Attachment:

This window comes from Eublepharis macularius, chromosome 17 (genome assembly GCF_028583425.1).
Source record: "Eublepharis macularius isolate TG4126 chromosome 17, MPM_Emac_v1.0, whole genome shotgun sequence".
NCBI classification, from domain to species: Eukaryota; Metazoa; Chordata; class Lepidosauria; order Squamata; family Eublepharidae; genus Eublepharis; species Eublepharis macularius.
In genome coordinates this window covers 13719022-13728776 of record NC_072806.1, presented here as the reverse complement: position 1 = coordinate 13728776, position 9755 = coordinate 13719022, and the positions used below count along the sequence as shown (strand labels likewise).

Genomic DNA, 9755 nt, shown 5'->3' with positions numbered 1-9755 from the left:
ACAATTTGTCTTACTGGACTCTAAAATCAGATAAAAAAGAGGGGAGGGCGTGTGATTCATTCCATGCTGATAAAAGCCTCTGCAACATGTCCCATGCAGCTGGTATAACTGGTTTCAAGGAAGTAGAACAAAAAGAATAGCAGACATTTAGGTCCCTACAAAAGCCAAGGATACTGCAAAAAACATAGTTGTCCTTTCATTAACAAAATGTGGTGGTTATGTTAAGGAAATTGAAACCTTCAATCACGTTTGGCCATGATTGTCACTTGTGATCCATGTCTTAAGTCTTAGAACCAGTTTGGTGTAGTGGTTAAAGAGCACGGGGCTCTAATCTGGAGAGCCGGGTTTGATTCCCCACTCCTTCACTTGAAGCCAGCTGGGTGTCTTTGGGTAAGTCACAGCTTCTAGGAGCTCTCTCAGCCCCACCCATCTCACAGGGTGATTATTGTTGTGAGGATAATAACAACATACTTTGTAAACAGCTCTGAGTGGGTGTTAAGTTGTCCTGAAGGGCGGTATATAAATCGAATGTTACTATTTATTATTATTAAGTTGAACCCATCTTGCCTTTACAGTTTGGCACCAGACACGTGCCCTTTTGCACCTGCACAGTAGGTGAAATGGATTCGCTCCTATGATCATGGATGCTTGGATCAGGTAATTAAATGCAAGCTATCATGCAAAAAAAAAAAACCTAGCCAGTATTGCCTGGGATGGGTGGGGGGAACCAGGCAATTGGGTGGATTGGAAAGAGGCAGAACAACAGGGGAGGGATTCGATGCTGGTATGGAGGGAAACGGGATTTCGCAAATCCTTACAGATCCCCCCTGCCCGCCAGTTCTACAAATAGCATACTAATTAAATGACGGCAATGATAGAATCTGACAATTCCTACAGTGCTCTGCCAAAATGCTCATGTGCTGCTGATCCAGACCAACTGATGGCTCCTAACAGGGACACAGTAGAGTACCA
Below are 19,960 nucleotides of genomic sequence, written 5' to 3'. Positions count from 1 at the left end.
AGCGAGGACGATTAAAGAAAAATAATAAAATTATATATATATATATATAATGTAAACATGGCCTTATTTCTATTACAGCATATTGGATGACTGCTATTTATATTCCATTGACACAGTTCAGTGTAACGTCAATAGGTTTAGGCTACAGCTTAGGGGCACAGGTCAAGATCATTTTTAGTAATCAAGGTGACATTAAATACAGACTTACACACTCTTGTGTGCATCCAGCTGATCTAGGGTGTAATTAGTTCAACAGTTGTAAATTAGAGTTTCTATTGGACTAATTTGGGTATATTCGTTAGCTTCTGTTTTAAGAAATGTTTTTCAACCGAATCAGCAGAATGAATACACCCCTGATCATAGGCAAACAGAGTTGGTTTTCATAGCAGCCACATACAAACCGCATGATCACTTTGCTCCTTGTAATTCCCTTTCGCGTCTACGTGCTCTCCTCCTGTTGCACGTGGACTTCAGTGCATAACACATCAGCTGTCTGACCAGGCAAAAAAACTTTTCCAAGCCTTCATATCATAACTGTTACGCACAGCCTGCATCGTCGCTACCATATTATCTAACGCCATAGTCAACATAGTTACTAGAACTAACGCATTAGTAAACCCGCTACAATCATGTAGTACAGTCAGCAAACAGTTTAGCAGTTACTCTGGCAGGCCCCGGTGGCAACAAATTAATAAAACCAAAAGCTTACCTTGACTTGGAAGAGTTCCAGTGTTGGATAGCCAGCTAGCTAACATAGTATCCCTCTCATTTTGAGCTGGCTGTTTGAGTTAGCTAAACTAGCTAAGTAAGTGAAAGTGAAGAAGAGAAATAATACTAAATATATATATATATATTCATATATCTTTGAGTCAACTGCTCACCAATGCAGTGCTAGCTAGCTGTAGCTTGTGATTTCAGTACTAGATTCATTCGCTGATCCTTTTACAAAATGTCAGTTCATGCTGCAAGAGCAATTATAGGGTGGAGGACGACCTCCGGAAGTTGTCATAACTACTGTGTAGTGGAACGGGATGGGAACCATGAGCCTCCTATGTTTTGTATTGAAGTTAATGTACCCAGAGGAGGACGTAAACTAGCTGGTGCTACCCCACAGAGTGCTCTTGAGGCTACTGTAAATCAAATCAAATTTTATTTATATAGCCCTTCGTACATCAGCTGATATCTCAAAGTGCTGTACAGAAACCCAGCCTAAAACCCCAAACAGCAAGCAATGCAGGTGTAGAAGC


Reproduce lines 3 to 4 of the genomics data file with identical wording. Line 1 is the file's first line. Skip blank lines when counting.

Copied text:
NCBI classification, from domain to species: Eukaryota; Metazoa; Chordata; class Lepidosauria; order Squamata; family Eublepharidae; genus Eublepharis; species Eublepharis macularius.
In genome coordinates this window covers 13719022-13728776 of record NC_072806.1, presented here as the reverse complement: position 1 = coordinate 13728776, position 9755 = coordinate 13719022, and the positions used below count along the sequence as shown (strand labels likewise).